Zahniser Peak PD
Poopout Hill 2x
Peak 5,900ft
Mountain Home Peak P500
Peak 4,900ft P300

Sat, May 14, 2022
Etymology
Story Photos / Slideshow Maps: 1 2 GPX Profile
Poopout Hill previously climbed Sat, Jul 2, 2011

Continued...

Zahniser Peak - Poopout Hill

My third and last day in the San Bernardino Mountains was primariy focused on reaching Zahniser Peak, a 10,000-foot summit of dubious distinction. It lies in the shadow of San Gorgonio and a host of other higher summits, all of which have more prominence than this minor bump. It lies along California's Pacific Divide, a collection of 500+ summits I've been whittling away at over the years at a slow pace. This one struck me as almost inconsequential. Almost. It has been bugging me for a few year now, and it seemed like a good time to do it. I lies just off the South Fork Trail, possibly the most popular route to San Gorgonio Mtn. I had used this same trail eleven years earlier when I was visiting the other 10,000-foot summits that surround it, while chasing down the HPS list.

The parking lot was near full when I started from the South Fork TH around 6:45a. I immediately got behind making overnight trips to San Gorgonio, and it took about 10min before I was able to work my way past them. After that, the trail grew quiet for the rest of the morning. I ran across only two solo hikers on the way, and a few late starting parties on my way down. Much of the route I traveled had burned in the 2015 Lake Fire, leaving thousands of standing snags and slopes covered in buckthorn and other brush. Very few trees seem to have taken root, as yet. It took me two hours to reach Dry Lake, and another 45min to make my way to the summit of Zahniser, all but the last ten minutes or so on good trails. The views improve as one climbs past Dry Lake where unburned forest is found along with snowy views of the north side of San Gorgonio. There wasn't much in the way of views on the tree-covered summit of Zahniser. An ammo box found on a rock outcrop was empty. It didn't really seem worth leaving a register. I debated with myself on the way up whether I should continue to San Gorgonio, but in the end I decided I'd rather visit some new summits in the afternoon rather than revisiting an old friend. On my way down, I paid a quick side visit to Poopout Hill, a bit of stat padding and an excuse to take a short break. It was close to 12:30p by the time I returned to the TH, leaving me plenty of time for the afternoon agenda. It had started to grow warm, however, and would only get warmer as each of the next summits was progressively lower in elevation.

Peak 5,900ft

I drove down SR38 to Angeles Oaks, then onto Forest Road 1N12, a long truck trail that descends through the Thomas Hunting Grounds and rejoining back onto SR38 near where it exits out of the range. This is the same road used to visit Constance Peak, and HPS summit. All three of these last summits are most easily accessed from it, too. Peak 5,900ft is a drive-up with a high-clearance vehicle. The spur road reaching to it is in good shape and the summit area has been leveled some for a nice campsite. No one was using it today, but there was a large Jeep club occupying campsites at the base of the north side in the Thomas Hunting Grounds. Mountain Home Peak Lower down the Forest Road, Mountain Home Peak lies on the east side of the road and has more than 500ft of prominence. It is covered in heavy brush, but there is an old firebreak that makes this much easier. Still, it is steep in places and some of the terrain has been intentially left in awkward hillocks to discourage motor vehicles from trying to drive on the old firebreak. As a side disbenefit, it makes hiking along it a little inconvenient, too. There is a use trail up the steep second half with lots of sand. I spent 20min to reach the summit and less than 15min for the return.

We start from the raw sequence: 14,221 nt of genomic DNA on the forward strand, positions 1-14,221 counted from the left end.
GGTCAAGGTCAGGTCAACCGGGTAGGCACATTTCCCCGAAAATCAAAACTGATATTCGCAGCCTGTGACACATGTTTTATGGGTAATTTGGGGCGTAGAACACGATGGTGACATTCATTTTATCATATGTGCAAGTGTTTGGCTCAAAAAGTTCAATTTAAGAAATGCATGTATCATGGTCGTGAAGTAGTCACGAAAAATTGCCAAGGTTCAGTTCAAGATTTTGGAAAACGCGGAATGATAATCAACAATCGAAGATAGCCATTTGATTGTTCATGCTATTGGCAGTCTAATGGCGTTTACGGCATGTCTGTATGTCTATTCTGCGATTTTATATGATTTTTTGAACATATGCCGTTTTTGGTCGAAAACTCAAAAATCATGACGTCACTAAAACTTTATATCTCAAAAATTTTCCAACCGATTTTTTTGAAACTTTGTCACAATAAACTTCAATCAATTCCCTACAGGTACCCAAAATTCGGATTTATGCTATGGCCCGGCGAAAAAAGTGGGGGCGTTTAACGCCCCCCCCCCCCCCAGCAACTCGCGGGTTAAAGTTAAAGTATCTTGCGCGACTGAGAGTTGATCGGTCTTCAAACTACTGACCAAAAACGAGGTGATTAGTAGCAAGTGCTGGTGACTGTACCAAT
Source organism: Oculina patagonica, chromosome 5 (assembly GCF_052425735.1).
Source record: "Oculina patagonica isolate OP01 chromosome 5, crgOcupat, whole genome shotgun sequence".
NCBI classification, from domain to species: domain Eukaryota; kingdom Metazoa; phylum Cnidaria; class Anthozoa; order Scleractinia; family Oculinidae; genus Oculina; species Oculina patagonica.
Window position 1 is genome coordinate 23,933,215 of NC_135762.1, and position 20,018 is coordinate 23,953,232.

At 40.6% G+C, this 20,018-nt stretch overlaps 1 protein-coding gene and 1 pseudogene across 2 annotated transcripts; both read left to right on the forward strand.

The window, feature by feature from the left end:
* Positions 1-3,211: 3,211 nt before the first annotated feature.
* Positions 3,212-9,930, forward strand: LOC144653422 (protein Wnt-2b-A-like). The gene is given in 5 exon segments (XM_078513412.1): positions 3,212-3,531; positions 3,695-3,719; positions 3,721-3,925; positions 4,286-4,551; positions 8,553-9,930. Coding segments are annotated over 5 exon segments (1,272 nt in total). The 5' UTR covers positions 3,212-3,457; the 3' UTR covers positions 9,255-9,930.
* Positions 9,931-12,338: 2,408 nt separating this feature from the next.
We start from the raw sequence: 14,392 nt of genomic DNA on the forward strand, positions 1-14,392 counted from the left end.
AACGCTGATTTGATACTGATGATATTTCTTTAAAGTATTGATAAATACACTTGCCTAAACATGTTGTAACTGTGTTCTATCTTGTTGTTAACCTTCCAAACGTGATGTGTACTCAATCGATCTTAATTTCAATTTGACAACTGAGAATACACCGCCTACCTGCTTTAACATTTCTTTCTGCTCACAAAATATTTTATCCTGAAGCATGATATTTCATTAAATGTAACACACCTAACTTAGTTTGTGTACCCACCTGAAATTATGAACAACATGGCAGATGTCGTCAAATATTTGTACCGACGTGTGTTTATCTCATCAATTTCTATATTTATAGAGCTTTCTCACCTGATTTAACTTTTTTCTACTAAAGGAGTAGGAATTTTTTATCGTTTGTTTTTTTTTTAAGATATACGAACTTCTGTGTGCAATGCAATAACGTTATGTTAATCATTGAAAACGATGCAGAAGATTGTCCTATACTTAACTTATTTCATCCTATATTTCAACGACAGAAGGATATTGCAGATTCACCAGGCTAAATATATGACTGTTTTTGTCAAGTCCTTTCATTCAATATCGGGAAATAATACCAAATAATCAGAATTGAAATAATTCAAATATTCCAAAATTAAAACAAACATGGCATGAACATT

Peak 4,900ft

This summit is found about a mile and a half west of Mountain Home Peak. The Forest Road I followed passes within a quarter mile of the summit on its steep north side. It was one of the steepest slopes I ascended this year, about 300ft up through oak woodland with a moderately brushy understory that included some poison oak. The soil was loose, making the ascent extra tiring. I suspect there may be easier ways to do this one. Still, I got through the steep portion in only 15min, so not too bad. After emerging on the summit ridge I found myself on an old trail/firebreak on the southwest side. I had no idea it was there, so I don't know where it starts or ends, but it made for a decent foot trail. It took only a few more minutes to use it in conjunction with a short stretch of cross-country to find my way to the summit. There was a metal survey marker found there, commonly use throughout the Angeles NF. I left a register at the rock outcrop nearby, then reversed the route back down, taking only about 5min for the descent. It was nearing 2:30p when I finished up, having run out of unvisited summits along this stretch of roadway. After taking a jug shower where I had parked, I drove the remaining truck trail down to SR38, then on to San Diego where I would be hanging out for the next four weeks or so...

Continued...


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